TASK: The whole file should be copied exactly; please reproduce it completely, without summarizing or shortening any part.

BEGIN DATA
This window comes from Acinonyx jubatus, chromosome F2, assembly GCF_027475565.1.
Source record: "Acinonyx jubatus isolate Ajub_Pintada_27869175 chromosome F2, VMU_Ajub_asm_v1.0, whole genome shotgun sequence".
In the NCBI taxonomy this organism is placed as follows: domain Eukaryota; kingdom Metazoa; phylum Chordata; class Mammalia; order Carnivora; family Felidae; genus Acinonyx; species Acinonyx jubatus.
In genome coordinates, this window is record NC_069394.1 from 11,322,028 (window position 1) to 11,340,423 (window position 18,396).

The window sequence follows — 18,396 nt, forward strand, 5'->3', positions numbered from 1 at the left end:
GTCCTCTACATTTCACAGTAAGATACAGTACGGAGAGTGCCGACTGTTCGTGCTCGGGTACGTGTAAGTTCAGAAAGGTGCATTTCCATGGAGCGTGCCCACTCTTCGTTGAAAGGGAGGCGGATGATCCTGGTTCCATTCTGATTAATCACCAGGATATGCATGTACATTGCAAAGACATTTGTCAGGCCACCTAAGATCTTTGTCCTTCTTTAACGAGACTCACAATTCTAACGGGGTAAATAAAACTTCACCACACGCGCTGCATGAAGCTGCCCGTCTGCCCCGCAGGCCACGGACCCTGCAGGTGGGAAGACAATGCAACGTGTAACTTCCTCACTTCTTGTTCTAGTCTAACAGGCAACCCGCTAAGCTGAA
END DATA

This window comes from Acinonyx jubatus, chromosome F2, assembly GCF_027475565.1.
Source record: "Acinonyx jubatus isolate Ajub_Pintada_27869175 chromosome F2, VMU_Ajub_asm_v1.0, whole genome shotgun sequence".
In the NCBI taxonomy this organism is placed as follows: domain Eukaryota; kingdom Metazoa; phylum Chordata; class Mammalia; order Carnivora; family Felidae; genus Acinonyx; species Acinonyx jubatus.
In genome coordinates, this window is record NC_069394.1 from 11,322,028 (window position 1) to 11,340,423 (window position 18,396).

The window sequence follows — 18,396 nt, forward strand, 5'->3', positions numbered from 1 at the left end:
GTCCTCTACATTTCACAGTAAGATACAGTACGGAGAGTGCCGACTGTTCGTGCTCGGGTACGTGTAAGTTCAGAAAGGTGCATTTCCATGGAGCGTGCCCACTCTTCGTTGAAAGGGAGGCGGATGATCCTGGTTCCATTCTGATTAATCACCAGGATATGCATGTACATTGCAAAGACATTTGTCAGGCCACCTAAGATCTTTGTCCTTCTTTAACGAGACTCACAATTCTAACGGGGTAAATAAAACTTCACCACACGCGCTGCATGAAGCTGCCCGTCTGCCCCGCAGGCCACGGACCCTGCAGGTGGGAAGACAATGCAACGTGTAACTTCCTCACTTCTTGTTCTAGTCTAACAGGCAACCCGCTAAGCTGAA